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Leslie Smith ‘super encouraged’ by fighter response to Kobe Bryant union question

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Leslie Smith asked Kobe Bryant about a union for fighters at the UFC Athlete Retreat.
Esther Lin, MMA Fighting

Kobe Bryant wasn’t known for assists during his NBA career. But maybe when the history book on MMA is written, it’ll include a mark in that category next to his name.

Leslie Smith had no idea what Bryant would say when she asked him about athlete unions during Bryant’s talk during the UFC Athlete Retreat on Sunday in Las Vegas. She decided to ask anyway.

“I wished I had Google’d his stance on players associations,” Smith told MMA Fighting with a laugh.

Smith, a UFC women’s bantamweight, has long been an advocate for fighter rights and has been outspoken in her belief that fighters need to organize for balance between athlete and promoter. So, she asked Bryant what he thought about fighters organizing, not having any idea what his response would be.

Bryant, an all-time great basketball player speaking at the UFC Athlete Retreat in Las Vegas over the weekend, answered extremely in the affirmative for unions. Athletes in leagues like the NBA, NFL and MLB are a part of an association that is set up to look out for their interests as a whole and collectively bargain with the leagues as representatives of the players. The UFC nor MMA as a sport have anything like that right now.

“Even us as players, we have our union meetings, and we’re normally at each other’s throats competing against each other,” Bryant told Smith, in a sequence that was captured on video. “But we understand completely that a rising tide raises all boats. So when you guys have this union and you guys can operate together, on the same page together, it will 100 percent fortify the sport and make the sport better, not just for the present but for future generations that are coming. It’s extremely important.”

Fighters could be heard cheering for Smith’s question and even more for Bryant’s answer. Smith said the reaction from her peers afterward was similar. Plenty of hand shakes and fist bumps, she said. Smith said she was unsure what other fighters would say, but was pleased with the result.

“Super encouraged,” she said. “It was great how many people came up and said something, because it’s been hard to gauge. Fighters are hard to gauge. That’s kind of a sign of a successful fighter — you can’t tell what they’re thinking or feeling.”

Recent efforts to form an organization of fighters, like the Professional Fighters Association (PFA) and MMA Athletes Association (MMAAA), seem to have hit roadblocks. Smith was in the PFA until last fall, but now does not consider herself a part of any group, with the exception of the MMA Fighters Association (MMAFA), which is currently focused on getting boxing’s Ali Act extended to MMA through Congress.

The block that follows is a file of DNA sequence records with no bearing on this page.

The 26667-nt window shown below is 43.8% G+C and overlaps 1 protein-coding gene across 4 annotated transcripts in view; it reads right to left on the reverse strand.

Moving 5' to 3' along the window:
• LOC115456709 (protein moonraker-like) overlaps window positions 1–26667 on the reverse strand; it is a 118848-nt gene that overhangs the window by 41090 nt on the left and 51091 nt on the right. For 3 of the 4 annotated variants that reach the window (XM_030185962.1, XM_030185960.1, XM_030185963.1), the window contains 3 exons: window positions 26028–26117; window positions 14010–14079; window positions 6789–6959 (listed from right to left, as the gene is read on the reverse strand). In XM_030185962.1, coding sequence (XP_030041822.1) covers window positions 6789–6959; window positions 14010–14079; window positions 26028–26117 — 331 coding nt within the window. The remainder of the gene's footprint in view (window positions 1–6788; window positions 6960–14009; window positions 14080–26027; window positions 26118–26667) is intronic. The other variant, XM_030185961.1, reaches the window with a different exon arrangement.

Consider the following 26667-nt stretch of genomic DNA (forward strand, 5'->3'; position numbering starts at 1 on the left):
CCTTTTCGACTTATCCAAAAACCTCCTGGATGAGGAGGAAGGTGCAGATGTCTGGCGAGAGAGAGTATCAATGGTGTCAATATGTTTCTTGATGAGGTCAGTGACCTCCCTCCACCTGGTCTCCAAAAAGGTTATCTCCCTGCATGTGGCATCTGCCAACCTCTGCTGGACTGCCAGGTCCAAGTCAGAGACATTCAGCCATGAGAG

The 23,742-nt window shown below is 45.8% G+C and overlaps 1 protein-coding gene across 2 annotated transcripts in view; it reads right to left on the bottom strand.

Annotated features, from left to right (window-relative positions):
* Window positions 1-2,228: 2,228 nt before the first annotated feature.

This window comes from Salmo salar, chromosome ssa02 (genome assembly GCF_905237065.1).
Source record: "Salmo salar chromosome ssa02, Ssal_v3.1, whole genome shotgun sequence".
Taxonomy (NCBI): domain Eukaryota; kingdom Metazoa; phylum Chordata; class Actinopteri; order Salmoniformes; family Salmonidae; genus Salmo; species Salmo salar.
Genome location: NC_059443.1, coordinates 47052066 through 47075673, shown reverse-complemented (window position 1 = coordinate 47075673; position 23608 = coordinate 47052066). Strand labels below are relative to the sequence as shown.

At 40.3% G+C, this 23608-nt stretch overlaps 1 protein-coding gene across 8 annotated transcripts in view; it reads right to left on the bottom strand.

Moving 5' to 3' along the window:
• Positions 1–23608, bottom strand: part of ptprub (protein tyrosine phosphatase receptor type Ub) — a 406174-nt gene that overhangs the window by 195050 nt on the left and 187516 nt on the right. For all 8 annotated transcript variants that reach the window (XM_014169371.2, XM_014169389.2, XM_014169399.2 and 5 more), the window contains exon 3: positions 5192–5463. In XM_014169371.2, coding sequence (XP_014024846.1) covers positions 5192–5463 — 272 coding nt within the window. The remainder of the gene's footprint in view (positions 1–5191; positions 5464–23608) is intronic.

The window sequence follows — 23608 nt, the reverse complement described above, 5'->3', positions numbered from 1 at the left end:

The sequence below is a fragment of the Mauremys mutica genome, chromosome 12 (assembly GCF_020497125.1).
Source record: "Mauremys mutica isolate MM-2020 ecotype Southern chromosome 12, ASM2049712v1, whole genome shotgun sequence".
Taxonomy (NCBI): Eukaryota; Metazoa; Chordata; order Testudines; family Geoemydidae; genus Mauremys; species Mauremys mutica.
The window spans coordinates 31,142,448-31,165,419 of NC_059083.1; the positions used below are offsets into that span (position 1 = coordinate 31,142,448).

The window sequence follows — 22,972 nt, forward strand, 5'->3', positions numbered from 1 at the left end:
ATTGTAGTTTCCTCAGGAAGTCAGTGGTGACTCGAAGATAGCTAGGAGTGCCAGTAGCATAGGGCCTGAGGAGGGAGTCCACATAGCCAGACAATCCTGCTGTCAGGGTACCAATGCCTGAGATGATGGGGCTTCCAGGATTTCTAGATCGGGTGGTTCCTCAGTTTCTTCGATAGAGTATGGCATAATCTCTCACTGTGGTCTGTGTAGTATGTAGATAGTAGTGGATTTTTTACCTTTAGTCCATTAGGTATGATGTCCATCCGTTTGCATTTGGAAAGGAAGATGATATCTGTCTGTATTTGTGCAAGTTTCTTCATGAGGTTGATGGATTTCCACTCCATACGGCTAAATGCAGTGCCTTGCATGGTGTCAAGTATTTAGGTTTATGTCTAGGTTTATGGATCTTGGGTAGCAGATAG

That doesn’t mean Smith no longer wants to unionize fighters. She does. But she wants to go about it more quietly. Behind the scenes. From the grassroots. No big proclamations or press conferences or media calls.

“We need to ground it and we need to get everyone together,” Smith said. “I’m not gonna be making any announcements of any kind about the next steps or the plan or the timeline of any events for a union. There’s not much I'm gonna say.

“We’ve had a long winter, now we need to get ready for spring and we can’t go out right now.”

Smith, 34, said she appreciated the retreat for the most part. The Bryant speech was good, she said, but didn’t really apply to the vast majority of fighters. He was talking about investing hundreds of millions of dollars while most fighters are living fight purse to fight purse.

“We haven't even hit the $1 million mark five years into fighting — 10 years into fighting,” Smith said. “So it really wasn’t that relatable.”

The UFC Performance Institute was incredible impressive, Smith said, and she’s “excited about using it,” wanting to take advantage of it as much of possible. While she knows the UFC built the state-of-the-art facility, which has a multitude of technologies for strength and conditioning and nutrition for fighters free of charge, with its heart in the right place, Smith said she and other fighters feel like they would have gained more from just getting those millions spread out among them.

“I cannot be the only person who heard that and thought, well why didn’t you just give us money?” Smith said. ... “As far as my immediate improvement and even long-term improvement, paying me more would have made a much bigger impact than opening the institute.”

Smith, 34, is hoping communication among athletes at the retreat put the organization efforts back on track. But she conceded it’s not time to go full speed ahead right now.

“It’s not time for the next phase just yet, but hopefully when it is everyone will be ready,” Smith said.

For now, Smith returns to California from Las Vegas with a little affirmation in her cause from one of the greatest basketball players of all time.

“We just need all the fighters to know and understand that the union is a good thing,” Smith said. “There’s so much anti-union rhetoric out there that it’s hard to get past that. … The education aspect was the most important thing to me. I will admit that it was a gamble, but I was really happy about how it turned out.”